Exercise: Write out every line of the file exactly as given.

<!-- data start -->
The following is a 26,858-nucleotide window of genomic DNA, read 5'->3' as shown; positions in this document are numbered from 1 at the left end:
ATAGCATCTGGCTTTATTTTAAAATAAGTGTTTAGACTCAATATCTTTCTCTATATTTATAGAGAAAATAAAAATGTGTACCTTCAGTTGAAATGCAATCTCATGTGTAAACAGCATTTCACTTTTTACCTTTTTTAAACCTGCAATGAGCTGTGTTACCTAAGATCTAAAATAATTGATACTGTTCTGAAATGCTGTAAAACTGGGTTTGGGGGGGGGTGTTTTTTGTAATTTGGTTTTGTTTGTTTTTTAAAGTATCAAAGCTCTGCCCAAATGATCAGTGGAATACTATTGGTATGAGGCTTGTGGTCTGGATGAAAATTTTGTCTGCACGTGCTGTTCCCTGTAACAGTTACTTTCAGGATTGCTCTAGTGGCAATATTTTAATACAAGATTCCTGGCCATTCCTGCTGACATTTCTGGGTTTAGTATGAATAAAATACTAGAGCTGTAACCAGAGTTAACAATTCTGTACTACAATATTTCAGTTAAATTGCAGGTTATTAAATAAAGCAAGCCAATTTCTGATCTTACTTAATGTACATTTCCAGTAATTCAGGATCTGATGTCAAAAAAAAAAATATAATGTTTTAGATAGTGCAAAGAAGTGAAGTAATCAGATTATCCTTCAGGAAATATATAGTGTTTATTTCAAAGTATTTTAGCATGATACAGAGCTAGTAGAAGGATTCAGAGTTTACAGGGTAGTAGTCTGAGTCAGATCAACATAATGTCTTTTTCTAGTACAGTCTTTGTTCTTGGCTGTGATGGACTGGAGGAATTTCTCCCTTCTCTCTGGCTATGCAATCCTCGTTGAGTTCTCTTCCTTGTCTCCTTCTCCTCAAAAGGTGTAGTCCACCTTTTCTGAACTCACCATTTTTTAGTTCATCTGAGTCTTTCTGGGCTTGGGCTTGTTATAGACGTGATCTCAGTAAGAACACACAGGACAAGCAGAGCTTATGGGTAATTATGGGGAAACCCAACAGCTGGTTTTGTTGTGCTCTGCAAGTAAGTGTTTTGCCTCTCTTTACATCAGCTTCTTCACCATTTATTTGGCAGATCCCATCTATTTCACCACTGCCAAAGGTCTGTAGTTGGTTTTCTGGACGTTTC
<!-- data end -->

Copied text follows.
The following is a 26,858-nucleotide window of genomic DNA, read 5'->3' as shown; positions in this document are numbered from 1 at the left end:
ATAGCATCTGGCTTTATTTTAAAATAAGTGTTTAGACTCAATATCTTTCTCTATATTTATAGAGAAAATAAAAATGTGTACCTTCAGTTGAAATGCAATCTCATGTGTAAACAGCATTTCACTTTTTACCTTTTTTAAACCTGCAATGAGCTGTGTTACCTAAGATCTAAAATAATTGATACTGTTCTGAAATGCTGTAAAACTGGGTTTGGGGGGGGGTGTTTTTTGTAATTTGGTTTTGTTTGTTTTTTAAAGTATCAAAGCTCTGCCCAAATGATCAGTGGAATACTATTGGTATGAGGCTTGTGGTCTGGATGAAAATTTTGTCTGCACGTGCTGTTCCCTGTAACAGTTACTTTCAGGATTGCTCTAGTGGCAATATTTTAATACAAGATTCCTGGCCATTCCTGCTGACATTTCTGGGTTTAGTATGAATAAAATACTAGAGCTGTAACCAGAGTTAACAATTCTGTACTACAATATTTCAGTTAAATTGCAGGTTATTAAATAAAGCAAGCCAATTTCTGATCTTACTTAATGTACATTTCCAGTAATTCAGGATCTGATGTCAAAAAAAAAAATATAATGTTTTAGATAGTGCAAAGAAGTGAAGTAATCAGATTATCCTTCAGGAAATATATAGTGTTTATTTCAAAGTATTTTAGCATGATACAGAGCTAGTAGAAGGATTCAGAGTTTACAGGGTAGTAGTCTGAGTCAGATCAACATAATGTCTTTTTCTAGTACAGTCTTTGTTCTTGGCTGTGATGGACTGGAGGAATTTCTCCCTTCTCTCTGGCTATGCAATCCTCGTTGAGTTCTCTTCCTTGTCTCCTTCTCCTCAAAAGGTGTAGTCCACCTTTTCTGAACTCACCATTTTTTAGTTCATCTGAGTCTTTCTGGGCTTGGGCTTGTTATAGACGTGATCTCAGTAAGAACACACAGGACAAGCAGAGCTTATGGGTAATTATGGGGAAACCCAACAGCTGGTTTTGTTGTGCTCTGCAAGTAAGTGTTTTGCCTCTCTTTACATCAGCTTCTTCACCATTTATTTGGCAGATCCCATCTATTTCACCACTGCCAAAGGTCTGTAGTTGGTTTTCTGGACGTTTC